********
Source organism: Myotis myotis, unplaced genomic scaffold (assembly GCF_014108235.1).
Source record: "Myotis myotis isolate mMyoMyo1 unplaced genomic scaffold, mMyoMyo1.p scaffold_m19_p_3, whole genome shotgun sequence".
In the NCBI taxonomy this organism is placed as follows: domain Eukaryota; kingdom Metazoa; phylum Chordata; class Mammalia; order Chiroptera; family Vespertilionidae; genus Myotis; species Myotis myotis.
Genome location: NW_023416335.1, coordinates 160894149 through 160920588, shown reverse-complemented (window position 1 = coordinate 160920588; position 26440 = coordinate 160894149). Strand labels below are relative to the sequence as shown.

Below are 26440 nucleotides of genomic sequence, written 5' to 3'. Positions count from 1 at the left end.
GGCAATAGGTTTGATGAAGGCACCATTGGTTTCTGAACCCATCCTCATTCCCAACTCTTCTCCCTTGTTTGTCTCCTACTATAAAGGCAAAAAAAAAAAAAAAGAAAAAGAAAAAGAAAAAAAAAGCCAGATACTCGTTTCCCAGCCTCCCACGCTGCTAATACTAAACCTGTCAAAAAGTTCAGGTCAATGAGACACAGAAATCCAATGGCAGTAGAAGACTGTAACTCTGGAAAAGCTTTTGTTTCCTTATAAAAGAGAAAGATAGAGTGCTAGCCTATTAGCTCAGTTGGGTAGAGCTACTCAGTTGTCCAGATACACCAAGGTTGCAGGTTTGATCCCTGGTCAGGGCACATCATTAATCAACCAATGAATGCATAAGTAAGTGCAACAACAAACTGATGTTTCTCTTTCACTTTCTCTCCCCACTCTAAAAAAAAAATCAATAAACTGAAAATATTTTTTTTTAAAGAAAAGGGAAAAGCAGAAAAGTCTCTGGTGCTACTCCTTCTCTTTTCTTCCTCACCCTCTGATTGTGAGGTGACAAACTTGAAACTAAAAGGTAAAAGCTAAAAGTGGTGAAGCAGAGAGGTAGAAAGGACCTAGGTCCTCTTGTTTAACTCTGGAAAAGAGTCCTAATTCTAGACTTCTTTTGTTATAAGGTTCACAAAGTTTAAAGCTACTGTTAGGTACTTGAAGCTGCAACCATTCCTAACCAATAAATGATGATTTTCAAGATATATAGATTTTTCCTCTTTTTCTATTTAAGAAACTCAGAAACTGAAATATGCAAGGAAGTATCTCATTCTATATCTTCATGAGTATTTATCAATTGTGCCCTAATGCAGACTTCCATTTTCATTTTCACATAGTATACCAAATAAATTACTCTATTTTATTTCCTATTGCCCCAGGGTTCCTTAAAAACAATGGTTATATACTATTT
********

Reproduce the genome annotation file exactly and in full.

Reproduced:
Source organism: Myotis myotis, unplaced genomic scaffold (assembly GCF_014108235.1).
Source record: "Myotis myotis isolate mMyoMyo1 unplaced genomic scaffold, mMyoMyo1.p scaffold_m19_p_3, whole genome shotgun sequence".
In the NCBI taxonomy this organism is placed as follows: domain Eukaryota; kingdom Metazoa; phylum Chordata; class Mammalia; order Chiroptera; family Vespertilionidae; genus Myotis; species Myotis myotis.
Genome location: NW_023416335.1, coordinates 160894149 through 160920588, shown reverse-complemented (window position 1 = coordinate 160920588; position 26440 = coordinate 160894149). Strand labels below are relative to the sequence as shown.

Below are 26440 nucleotides of genomic sequence, written 5' to 3'. Positions count from 1 at the left end.
GGCAATAGGTTTGATGAAGGCACCATTGGTTTCTGAACCCATCCTCATTCCCAACTCTTCTCCCTTGTTTGTCTCCTACTATAAAGGCAAAAAAAAAAAAAAAGAAAAAGAAAAAGAAAAAAAAAGCCAGATACTCGTTTCCCAGCCTCCCACGCTGCTAATACTAAACCTGTCAAAAAGTTCAGGTCAATGAGACACAGAAATCCAATGGCAGTAGAAGACTGTAACTCTGGAAAAGCTTTTGTTTCCTTATAAAAGAGAAAGATAGAGTGCTAGCCTATTAGCTCAGTTGGGTAGAGCTACTCAGTTGTCCAGATACACCAAGGTTGCAGGTTTGATCCCTGGTCAGGGCACATCATTAATCAACCAATGAATGCATAAGTAAGTGCAACAACAAACTGATGTTTCTCTTTCACTTTCTCTCCCCACTCTAAAAAAAAAATCAATAAACTGAAAATATTTTTTTTTAAAGAAAAGGGAAAAGCAGAAAAGTCTCTGGTGCTACTCCTTCTCTTTTCTTCCTCACCCTCTGATTGTGAGGTGACAAACTTGAAACTAAAAGGTAAAAGCTAAAAGTGGTGAAGCAGAGAGGTAGAAAGGACCTAGGTCCTCTTGTTTAACTCTGGAAAAGAGTCCTAATTCTAGACTTCTTTTGTTATAAGGTTCACAAAGTTTAAAGCTACTGTTAGGTACTTGAAGCTGCAACCATTCCTAACCAATAAATGATGATTTTCAAGATATATAGATTTTTCCTCTTTTTCTATTTAAGAAACTCAGAAACTGAAATATGCAAGGAAGTATCTCATTCTATATCTTCATGAGTATTTATCAATTGTGCCCTAATGCAGACTTCCATTTTCATTTTCACATAGTATACCAAATAAATTACTCTATTTTATTTCCTATTGCCCCAGGGTTCCTTAAAAACAATGGTTATATACTATTT